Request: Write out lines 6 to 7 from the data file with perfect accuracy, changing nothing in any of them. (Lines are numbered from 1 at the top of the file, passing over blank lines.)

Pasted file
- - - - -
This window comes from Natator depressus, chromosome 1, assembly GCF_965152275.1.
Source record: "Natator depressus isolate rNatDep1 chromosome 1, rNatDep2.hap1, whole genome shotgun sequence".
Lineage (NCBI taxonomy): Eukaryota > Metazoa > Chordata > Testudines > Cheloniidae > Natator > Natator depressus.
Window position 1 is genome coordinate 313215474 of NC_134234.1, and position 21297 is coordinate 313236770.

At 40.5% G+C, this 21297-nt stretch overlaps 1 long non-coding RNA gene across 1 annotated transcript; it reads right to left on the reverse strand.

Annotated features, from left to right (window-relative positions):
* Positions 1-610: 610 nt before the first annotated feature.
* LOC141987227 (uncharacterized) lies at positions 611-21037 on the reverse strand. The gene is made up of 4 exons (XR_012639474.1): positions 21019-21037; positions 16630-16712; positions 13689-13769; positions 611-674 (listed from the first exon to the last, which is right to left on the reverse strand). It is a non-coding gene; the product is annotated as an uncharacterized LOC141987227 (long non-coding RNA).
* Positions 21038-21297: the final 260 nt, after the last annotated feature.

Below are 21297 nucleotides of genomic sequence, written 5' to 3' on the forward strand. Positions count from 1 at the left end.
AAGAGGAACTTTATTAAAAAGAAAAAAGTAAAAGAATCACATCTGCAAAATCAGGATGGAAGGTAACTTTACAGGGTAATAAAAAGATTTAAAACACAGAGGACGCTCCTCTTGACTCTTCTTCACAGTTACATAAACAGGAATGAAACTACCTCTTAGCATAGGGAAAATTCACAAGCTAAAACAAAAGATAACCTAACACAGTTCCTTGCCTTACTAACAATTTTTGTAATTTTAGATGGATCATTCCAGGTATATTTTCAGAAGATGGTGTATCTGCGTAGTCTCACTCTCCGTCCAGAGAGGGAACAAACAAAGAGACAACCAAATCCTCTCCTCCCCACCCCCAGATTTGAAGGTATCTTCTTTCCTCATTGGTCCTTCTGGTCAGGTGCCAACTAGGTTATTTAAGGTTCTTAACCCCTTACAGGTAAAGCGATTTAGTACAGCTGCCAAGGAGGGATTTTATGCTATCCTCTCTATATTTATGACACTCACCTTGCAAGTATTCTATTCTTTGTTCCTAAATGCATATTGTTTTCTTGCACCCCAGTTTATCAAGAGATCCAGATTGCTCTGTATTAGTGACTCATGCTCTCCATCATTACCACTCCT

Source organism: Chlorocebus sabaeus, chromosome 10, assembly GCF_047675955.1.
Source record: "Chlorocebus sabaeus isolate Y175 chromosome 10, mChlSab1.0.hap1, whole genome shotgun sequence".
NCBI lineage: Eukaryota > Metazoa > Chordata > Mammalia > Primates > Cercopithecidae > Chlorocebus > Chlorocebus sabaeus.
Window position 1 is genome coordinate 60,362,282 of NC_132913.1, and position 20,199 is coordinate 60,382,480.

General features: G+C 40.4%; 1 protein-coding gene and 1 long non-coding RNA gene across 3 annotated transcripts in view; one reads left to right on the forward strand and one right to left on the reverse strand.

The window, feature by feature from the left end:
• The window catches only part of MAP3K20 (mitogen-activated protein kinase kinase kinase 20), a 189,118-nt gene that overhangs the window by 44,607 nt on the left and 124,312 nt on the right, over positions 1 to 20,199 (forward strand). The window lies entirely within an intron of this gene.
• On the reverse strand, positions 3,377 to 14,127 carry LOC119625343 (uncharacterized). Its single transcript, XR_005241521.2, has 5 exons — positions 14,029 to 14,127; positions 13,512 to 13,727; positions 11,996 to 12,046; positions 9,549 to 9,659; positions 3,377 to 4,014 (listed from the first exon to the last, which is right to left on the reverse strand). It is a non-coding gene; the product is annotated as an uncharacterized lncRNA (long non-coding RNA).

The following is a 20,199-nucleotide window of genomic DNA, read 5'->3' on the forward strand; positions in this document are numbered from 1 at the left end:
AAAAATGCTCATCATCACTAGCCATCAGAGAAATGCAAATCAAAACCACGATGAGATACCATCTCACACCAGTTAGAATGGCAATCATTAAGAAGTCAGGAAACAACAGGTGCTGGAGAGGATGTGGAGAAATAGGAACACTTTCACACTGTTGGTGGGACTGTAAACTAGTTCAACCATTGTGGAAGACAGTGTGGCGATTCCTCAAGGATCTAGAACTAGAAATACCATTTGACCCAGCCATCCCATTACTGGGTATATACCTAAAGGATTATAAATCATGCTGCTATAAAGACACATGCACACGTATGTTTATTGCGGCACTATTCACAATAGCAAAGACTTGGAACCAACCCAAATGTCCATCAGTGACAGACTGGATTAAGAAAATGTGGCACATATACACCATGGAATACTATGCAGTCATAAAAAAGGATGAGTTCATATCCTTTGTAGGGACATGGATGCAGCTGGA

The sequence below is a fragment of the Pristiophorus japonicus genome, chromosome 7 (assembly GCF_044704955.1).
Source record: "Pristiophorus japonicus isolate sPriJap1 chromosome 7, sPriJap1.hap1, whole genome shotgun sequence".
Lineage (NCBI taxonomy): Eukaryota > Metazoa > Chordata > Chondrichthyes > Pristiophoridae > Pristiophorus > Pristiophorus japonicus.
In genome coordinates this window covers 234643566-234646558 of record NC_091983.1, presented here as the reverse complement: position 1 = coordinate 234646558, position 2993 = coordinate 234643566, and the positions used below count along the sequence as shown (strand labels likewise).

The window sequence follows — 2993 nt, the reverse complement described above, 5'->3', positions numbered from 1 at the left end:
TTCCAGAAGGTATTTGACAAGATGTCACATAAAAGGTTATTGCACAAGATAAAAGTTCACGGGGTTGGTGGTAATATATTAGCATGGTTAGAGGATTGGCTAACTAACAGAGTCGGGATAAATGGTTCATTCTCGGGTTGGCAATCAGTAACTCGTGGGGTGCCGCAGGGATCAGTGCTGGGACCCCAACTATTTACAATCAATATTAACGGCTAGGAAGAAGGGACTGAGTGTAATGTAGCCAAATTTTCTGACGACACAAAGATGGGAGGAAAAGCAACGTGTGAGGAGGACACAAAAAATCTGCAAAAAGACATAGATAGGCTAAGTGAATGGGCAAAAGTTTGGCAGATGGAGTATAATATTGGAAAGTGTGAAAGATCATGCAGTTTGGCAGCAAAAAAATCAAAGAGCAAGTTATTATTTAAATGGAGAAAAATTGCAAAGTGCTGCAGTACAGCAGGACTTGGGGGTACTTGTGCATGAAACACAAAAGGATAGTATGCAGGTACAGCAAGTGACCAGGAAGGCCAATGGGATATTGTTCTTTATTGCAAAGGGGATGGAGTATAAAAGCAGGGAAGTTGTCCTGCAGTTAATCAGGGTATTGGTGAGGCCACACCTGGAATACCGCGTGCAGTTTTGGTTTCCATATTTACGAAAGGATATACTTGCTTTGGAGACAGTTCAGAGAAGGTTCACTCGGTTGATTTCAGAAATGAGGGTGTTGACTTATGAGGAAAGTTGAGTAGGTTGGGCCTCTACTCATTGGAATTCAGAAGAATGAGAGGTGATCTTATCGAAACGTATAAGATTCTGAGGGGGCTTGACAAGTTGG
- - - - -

Annotated features, from left to right (window-relative positions):
* Positions 1-610: 610 nt before the first annotated feature.